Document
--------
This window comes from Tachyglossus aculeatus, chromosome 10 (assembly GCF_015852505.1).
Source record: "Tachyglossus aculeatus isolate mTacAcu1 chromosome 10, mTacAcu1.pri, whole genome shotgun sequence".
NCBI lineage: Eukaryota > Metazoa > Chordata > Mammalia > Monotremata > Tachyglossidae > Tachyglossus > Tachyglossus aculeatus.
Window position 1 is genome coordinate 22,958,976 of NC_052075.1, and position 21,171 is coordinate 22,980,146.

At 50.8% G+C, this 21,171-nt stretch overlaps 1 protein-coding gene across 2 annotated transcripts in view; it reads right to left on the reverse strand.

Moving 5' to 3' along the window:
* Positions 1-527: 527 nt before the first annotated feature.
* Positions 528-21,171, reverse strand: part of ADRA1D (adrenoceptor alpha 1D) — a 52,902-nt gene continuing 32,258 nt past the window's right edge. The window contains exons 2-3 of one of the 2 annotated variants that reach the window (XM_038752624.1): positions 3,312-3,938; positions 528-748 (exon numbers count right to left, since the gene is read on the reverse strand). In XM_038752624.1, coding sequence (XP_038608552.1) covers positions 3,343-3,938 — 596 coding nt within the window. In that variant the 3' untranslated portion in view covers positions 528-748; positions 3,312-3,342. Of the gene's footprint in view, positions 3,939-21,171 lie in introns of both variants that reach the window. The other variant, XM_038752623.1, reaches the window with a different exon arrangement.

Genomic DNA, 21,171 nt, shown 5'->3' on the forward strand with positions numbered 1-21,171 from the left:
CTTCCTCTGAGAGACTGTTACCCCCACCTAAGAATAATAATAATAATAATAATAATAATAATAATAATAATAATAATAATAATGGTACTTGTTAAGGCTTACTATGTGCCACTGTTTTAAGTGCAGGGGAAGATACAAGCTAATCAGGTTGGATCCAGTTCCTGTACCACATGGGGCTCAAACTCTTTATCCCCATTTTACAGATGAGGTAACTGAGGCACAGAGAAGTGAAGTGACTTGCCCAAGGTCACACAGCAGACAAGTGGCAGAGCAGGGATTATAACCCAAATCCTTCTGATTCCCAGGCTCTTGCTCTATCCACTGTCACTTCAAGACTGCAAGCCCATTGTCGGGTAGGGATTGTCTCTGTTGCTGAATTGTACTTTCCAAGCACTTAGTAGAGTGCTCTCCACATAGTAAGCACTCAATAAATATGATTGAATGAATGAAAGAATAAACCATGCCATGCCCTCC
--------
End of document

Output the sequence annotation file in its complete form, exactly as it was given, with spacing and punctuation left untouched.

This window comes from Tachyglossus aculeatus, chromosome 10 (assembly GCF_015852505.1).
Source record: "Tachyglossus aculeatus isolate mTacAcu1 chromosome 10, mTacAcu1.pri, whole genome shotgun sequence".
NCBI lineage: Eukaryota > Metazoa > Chordata > Mammalia > Monotremata > Tachyglossidae > Tachyglossus > Tachyglossus aculeatus.
Window position 1 is genome coordinate 22,958,976 of NC_052075.1, and position 21,171 is coordinate 22,980,146.

At 50.8% G+C, this 21,171-nt stretch overlaps 1 protein-coding gene across 2 annotated transcripts in view; it reads right to left on the reverse strand.

Moving 5' to 3' along the window:
* Positions 1-527: 527 nt before the first annotated feature.
* Positions 528-21,171, reverse strand: part of ADRA1D (adrenoceptor alpha 1D) — a 52,902-nt gene continuing 32,258 nt past the window's right edge. The window contains exons 2-3 of one of the 2 annotated variants that reach the window (XM_038752624.1): positions 3,312-3,938; positions 528-748 (exon numbers count right to left, since the gene is read on the reverse strand). In XM_038752624.1, coding sequence (XP_038608552.1) covers positions 3,343-3,938 — 596 coding nt within the window. In that variant the 3' untranslated portion in view covers positions 528-748; positions 3,312-3,342. Of the gene's footprint in view, positions 3,939-21,171 lie in introns of both variants that reach the window. The other variant, XM_038752623.1, reaches the window with a different exon arrangement.

Genomic DNA, 21,171 nt, shown 5'->3' on the forward strand with positions numbered 1-21,171 from the left:
CTTCCTCTGAGAGACTGTTACCCCCACCTAAGAATAATAATAATAATAATAATAATAATAATAATAATAATAATAATAATAATGGTACTTGTTAAGGCTTACTATGTGCCACTGTTTTAAGTGCAGGGGAAGATACAAGCTAATCAGGTTGGATCCAGTTCCTGTACCACATGGGGCTCAAACTCTTTATCCCCATTTTACAGATGAGGTAACTGAGGCACAGAGAAGTGAAGTGACTTGCCCAAGGTCACACAGCAGACAAGTGGCAGAGCAGGGATTATAACCCAAATCCTTCTGATTCCCAGGCTCTTGCTCTATCCACTGTCACTTCAAGACTGCAAGCCCATTGTCGGGTAGGGATTGTCTCTGTTGCTGAATTGTACTTTCCAAGCACTTAGTAGAGTGCTCTCCACATAGTAAGCACTCAATAAATATGATTGAATGAATGAAAGAATAAACCATGCCATGCCCTCC